Brexit tail wags the dog
If anyone still doubted the claim expressed here on May 25 that politics is now driving global financial markets far more than economics, those doubts should have been dispelled by Monday’s trading. From the moment that currency trading started in the New Zealand morning, through the Nikkei and Hang Seng openings in Asia, to the main forex business in London and finally the stock markets on Wall Street, the dominant trends all seemed to be connected with polling for Britain’s EU referendum on Thursday, and speculation about what additional news events might influence the vote.
As it happened, all the news since Friday’s close was favourable to the Remain camp: first the neo-Nazi madman who on Thursday murdered Jo Cox, a popular pro-Europe member of Parliament, decided to shout “death to traitors, freedom for Britain” at the judge in his first court hearing. Then, pollsters detected a modest shift in favour of Remain even in the surveys conducted before the Cox assassination. Next, a collective statement in support of EU membership was issued by the Premier League football clubs. Finally, late on Monday, George Soros took over media headlines with a powerful warning that sterling would collapse by -20% to -30% after a Leave vote, resulting in the pound being worth about one euro — “a method of joining the euro that nobody in Britain would want.”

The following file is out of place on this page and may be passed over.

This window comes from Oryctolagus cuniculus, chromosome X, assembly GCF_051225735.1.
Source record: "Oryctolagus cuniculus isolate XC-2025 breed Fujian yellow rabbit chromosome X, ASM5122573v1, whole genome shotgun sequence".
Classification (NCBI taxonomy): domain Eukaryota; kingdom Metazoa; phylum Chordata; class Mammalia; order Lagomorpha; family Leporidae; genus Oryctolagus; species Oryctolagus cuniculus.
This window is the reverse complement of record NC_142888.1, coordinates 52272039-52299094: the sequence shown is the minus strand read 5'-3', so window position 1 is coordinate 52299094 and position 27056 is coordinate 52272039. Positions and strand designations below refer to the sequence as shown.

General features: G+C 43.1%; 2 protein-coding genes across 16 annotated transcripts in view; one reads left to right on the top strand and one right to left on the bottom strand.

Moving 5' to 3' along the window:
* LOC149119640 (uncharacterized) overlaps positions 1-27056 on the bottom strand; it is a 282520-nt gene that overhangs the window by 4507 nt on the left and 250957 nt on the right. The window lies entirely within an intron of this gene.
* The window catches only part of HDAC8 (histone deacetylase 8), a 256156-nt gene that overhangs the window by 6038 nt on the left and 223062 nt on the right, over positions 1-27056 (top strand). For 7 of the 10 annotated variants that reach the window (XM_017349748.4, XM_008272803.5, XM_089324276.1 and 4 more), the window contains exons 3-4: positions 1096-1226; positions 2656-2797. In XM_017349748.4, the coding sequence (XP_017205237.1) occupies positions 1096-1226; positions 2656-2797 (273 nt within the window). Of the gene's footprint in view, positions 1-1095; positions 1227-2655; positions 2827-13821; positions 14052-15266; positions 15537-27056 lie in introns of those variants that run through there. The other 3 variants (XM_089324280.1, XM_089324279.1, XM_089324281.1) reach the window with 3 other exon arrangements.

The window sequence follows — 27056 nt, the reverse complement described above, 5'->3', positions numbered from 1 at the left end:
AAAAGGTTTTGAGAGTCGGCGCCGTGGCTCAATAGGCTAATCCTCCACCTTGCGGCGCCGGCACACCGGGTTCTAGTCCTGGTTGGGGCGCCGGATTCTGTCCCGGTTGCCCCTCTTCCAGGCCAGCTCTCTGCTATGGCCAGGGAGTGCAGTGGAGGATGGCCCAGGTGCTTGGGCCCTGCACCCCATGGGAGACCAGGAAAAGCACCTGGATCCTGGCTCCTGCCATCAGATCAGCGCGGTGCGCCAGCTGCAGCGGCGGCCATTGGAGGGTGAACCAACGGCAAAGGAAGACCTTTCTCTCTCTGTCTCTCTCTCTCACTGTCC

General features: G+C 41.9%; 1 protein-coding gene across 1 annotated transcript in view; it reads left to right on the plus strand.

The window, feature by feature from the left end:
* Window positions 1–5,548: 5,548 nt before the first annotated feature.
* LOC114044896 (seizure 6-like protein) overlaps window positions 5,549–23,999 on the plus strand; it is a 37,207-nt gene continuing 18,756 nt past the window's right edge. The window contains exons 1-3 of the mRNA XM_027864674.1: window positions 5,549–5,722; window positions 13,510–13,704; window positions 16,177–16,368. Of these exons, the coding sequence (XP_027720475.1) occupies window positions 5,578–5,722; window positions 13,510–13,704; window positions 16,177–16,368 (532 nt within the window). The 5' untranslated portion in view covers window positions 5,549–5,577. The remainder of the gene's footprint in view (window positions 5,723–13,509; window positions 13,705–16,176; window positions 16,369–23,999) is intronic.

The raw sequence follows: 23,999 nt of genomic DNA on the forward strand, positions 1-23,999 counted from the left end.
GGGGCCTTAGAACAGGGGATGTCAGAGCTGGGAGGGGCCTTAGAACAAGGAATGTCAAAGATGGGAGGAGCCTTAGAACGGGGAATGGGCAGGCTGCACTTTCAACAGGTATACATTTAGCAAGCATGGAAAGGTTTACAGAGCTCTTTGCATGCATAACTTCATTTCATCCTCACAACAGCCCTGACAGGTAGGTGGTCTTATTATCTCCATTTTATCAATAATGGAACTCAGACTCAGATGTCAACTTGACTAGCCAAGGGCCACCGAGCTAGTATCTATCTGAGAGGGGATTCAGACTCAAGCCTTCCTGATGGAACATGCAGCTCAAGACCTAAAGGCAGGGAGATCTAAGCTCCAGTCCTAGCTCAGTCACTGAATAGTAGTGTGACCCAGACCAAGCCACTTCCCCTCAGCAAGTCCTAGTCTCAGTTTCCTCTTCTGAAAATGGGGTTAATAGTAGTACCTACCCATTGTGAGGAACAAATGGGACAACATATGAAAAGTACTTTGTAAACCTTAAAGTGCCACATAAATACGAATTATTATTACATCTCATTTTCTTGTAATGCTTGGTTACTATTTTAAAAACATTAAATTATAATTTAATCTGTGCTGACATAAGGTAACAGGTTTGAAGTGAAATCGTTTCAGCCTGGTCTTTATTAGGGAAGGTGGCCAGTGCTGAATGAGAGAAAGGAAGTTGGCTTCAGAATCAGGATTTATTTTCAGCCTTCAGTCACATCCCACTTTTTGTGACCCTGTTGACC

This full-scale escalation of the rhetorical technique denounced as “Project Fear” by the Brexit camp seemed to be working, at least in the market’s view. The pound experienced its biggest one-day gain since the end of the 2008 crisis; the Brexit odds in betting markets collapsed from 38% to 25%; and risk assets of all kinds, from equities to commodity prices, followed sterling higher all over the world. And Soros’s prediction that the pound would either rebound to above US$1.50 or slump to around US$1.15, depending on the outcome of Thursday’s vote, accorded with the calculations presented here two months ago, and with the three-to-one ratio of Remain-to-Leave probabilities shown in betting markets by Monday night.
There seem to be three possible reasons for this tail-wags-the-dog market behaviour, discussed in several of our recent pieces. A first and obvious explanation for the sudden importance attached to British politics by all global markets is the possibility that a vote to leave the EU by Britain would trigger a chain reaction, reviving the euro crisis, and possibly risking entire EU.
A second explanation is the risk of the financial crisis and recession in Britain predicted by Soros turning into a renewed banking crisis that spreads, as in 2008, to banks in other European countries and around the world. A third possible reason is the political contagion effect discussed here last week: a Leave win in Britain would increase the perceived odds of Donald Trump becoming US President and of antiestablishment parties winning elections in Italy, Germany or France in the coming months. Whatever the rights or wrongs of anti-elitist politics and the grievances it may or may not reflect, there can be little doubt about the preference of financial markets. Just as turkeys don’t vote for Christmas, it is hard to see how anti-elitist populism could be welcomed by financial markets that are dominated by financial and business elites.